Drawings from the Ratjen collection acquired by the National Gallery in Washington


1. Giulio Romano (1499 ?-1546)
The Four Elements, c. 1530
Pen and brown ink
with brush and brown wash - 24.2 x 33.7 cm
Washington, National Gallery

31/8/08 — Acquisitions — Washington, National Gallery of Art — In late 2007, the museum enriched its holdings with an important set of drawings belonging to the Ratjen Foundation thus adding 66 sheets from the 16th to 18th century Italian school and 119 German, Austrian and Swiss works dating from 1580 to 1900, now making it the largest Germanic graphic collection in the United States.
Wolfgang Ratjen was born in 1943 in Berlin to a family of bankers who settled in Lichtenstein when he was still a child. Part of his Italian drawing collection came from the one belonging to the photographer Herbert List who died in 1975 but he continued to buy more, notably German drawings, having no qualms in selling off certain sheets to acquire other more important ones. After passing away in 1997, the works remained in Vaduz to be conserved by a foundation bearing his name who has now finally sold it to the National Gallery [1].

A complete list is provided by the museum’s website which, however, only reproduces a small number. An exhibition is planned as is a catalogue. We point out here the salient items :

Among the Italian drawings, there are [2] :

- Giulio Romano, The Four Elements (ill. 1). With a provenance from the Crozat et Mariette collections, this drawing represents the elements of Water, Fire, Earth and Air personified respectively by Diana, Apollo, Saturn and Boreas. No connection has been found to a known work by the artist.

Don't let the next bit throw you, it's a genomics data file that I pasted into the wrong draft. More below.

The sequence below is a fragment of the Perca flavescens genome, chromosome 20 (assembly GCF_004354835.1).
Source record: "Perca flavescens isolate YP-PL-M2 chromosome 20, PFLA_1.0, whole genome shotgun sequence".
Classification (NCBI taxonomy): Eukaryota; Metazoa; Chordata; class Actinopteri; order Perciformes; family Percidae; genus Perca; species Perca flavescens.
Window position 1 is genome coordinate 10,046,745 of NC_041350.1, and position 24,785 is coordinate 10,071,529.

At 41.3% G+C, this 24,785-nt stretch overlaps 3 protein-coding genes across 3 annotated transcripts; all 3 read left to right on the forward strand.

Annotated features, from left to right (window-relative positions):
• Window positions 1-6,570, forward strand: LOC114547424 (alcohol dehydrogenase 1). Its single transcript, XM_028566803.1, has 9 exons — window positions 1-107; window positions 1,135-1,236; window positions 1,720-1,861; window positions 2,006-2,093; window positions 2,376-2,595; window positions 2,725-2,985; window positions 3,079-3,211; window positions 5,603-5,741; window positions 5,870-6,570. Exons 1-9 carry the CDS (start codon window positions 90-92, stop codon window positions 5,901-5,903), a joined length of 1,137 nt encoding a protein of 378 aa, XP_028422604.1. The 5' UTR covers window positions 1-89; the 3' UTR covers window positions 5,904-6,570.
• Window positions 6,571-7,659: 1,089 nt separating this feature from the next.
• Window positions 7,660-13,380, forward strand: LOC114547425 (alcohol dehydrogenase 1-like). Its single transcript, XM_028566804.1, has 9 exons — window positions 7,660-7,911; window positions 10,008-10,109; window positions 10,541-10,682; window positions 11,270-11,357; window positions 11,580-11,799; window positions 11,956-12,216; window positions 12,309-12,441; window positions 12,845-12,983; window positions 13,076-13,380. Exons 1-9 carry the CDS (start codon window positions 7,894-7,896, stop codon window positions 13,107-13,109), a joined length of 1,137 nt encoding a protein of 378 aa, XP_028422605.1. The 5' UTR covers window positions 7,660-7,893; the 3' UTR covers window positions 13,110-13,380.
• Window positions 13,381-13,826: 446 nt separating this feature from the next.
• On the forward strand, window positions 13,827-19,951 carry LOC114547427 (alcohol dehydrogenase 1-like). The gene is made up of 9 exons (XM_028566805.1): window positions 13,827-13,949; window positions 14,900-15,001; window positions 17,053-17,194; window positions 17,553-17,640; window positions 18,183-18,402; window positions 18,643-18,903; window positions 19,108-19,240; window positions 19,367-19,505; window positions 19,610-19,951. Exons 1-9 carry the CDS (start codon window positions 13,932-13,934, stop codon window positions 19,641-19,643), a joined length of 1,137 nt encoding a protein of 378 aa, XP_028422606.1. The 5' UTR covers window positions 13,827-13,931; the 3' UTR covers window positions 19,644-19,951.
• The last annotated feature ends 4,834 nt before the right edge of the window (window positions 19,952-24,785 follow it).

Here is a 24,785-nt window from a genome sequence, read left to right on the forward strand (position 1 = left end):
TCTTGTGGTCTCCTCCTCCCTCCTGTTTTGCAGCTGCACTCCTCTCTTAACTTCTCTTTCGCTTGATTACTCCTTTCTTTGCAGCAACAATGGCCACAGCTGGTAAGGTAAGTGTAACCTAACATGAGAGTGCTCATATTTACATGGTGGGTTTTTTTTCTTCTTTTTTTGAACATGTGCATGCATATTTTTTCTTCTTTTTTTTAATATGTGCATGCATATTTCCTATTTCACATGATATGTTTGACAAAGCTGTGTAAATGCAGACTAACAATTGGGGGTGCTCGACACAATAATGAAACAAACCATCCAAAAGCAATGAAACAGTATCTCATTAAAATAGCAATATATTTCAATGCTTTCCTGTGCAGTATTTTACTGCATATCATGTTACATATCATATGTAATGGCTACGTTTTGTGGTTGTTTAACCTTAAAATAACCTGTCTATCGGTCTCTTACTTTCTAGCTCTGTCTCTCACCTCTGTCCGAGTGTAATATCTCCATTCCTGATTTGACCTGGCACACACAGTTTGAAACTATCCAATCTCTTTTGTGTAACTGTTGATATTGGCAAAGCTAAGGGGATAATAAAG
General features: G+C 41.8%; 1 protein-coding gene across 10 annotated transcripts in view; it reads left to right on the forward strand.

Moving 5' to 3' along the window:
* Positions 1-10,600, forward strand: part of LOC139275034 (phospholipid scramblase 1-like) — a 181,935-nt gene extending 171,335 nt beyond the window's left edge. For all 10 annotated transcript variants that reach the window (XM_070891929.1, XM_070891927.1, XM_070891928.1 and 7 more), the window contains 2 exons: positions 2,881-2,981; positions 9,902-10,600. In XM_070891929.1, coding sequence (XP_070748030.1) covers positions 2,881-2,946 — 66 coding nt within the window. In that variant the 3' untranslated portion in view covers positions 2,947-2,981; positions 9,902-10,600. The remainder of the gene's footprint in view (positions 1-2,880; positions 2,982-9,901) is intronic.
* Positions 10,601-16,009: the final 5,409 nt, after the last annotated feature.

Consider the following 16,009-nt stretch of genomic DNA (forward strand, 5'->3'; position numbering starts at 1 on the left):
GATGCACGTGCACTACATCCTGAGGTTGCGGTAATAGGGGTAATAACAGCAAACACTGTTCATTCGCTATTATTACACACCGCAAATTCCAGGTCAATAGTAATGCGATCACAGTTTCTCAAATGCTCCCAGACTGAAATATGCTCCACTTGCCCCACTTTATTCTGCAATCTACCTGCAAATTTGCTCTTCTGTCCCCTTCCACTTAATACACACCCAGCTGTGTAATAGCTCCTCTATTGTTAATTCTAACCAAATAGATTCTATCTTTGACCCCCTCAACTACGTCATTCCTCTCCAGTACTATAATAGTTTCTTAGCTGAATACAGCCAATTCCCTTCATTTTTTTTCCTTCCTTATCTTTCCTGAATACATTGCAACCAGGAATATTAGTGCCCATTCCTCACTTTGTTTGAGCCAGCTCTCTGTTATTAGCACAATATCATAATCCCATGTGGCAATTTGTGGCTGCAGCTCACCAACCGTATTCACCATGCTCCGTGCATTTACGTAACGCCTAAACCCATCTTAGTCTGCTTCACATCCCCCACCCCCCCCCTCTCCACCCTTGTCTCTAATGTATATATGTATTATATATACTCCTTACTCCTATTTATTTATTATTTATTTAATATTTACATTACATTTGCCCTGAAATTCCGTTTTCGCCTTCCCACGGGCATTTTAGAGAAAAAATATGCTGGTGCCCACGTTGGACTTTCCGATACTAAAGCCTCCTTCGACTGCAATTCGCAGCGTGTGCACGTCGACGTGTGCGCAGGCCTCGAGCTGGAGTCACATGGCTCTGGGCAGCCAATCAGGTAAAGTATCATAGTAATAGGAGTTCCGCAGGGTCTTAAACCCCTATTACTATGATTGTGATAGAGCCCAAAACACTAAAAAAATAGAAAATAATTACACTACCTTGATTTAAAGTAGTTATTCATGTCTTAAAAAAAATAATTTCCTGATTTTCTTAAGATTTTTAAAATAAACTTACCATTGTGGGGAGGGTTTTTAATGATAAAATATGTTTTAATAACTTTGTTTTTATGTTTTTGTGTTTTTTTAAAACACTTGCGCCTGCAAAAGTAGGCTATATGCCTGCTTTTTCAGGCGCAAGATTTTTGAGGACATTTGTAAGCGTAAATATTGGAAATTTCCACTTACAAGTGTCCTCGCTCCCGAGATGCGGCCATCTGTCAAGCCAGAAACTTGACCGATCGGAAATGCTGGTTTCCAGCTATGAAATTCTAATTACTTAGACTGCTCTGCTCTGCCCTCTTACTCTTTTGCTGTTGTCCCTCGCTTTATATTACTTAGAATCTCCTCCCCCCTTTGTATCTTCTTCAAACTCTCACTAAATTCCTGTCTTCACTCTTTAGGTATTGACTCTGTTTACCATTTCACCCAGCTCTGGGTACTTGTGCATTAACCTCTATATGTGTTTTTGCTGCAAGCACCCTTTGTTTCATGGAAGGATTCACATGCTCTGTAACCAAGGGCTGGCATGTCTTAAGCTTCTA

2. Luca Penni (c. 1500-1557)
The Banquet of Acheloüs, 1540
Pen and brown ink with brown wash,
heightened with white gouache - 30.4 x 47.4 cm
Washington, National Gallery of Art



- Luca Penni, The Banquet of Acheloüs (ill. 2). This sheet was first published by Sylvie Beguin in the catalogue for the exhibition L’Ecole de Fontainebleau (Paris, 1972). She identified the probable subject, taken from Ovid’s Metamorphoses.

3. Jacopo Ligozzi (c. 1500/1504-1556)
Christ before Herod
Pen and brown ink with brown wash,
heightened with white gouache - 46,9 x 37,4 cm
Washington, National Gallery of Art



- Jacopo Ligozzi, Christ before Herod (ill. 3). This drawing is perhaps part of a cycle devoted to the Passion of Christ. Other comparable examples can be found notably at the Albertina. Another Ligozzi, A Marmot, was acquired by Washington with the collection.

4. Baldassare Franceschini called il Volterrano (1611-1689)
Assumption of the Virgin,
1667-1610
Red chalk - 19.4 x 15.4 cm
Washington, National Gallery of Art



- Baldassare Franceschini, The Assumption of the Virgin (ill. 4). This is a study for the décor in the Santissima Annunziata in Florence. Volterrano’s very characteristic manner and virtuosity can be easily identified as he extracts a recognizable form from a entangled series of strokes. The collection includes another drawing by the artist (The Flight into Egypt).

5. Pietro da Cortona (1596-1669)
The Massacre
of the Innocents
, early 1630s
Pen and brown ink with brown and
blue-green wash, heightened with
white gouache -
26.1 x 36.5 cm
Washington, National Gallery of Art



- Pietro da Cortona, The Massacre of the Innocents (ill. 5). Although there is no known canvas on this subject by the artist, the drawing is connected to a painting by Giovanni Francesco Romanelli which came up for auction at Christie’s London on 9 July 1993. It is possible that the latter, who was in Pietro da Cortona’s workshop in the early 1630’s-probable date for this sheet-might have used it to compose his own work. The theme is frequent in Roman painting of that period and the composition recalls notably Poussin’s painting from the Petit Palais in Paris, produced a few years earlier.

6. Pier Francesco Mola (1612-1666)
The Angel Appearing at Hagar
and Ishmael
, 1656-1659
Pen and brown ink
with brown wash -
26.1 x 36.5 cm
Washington, National Gallery of Art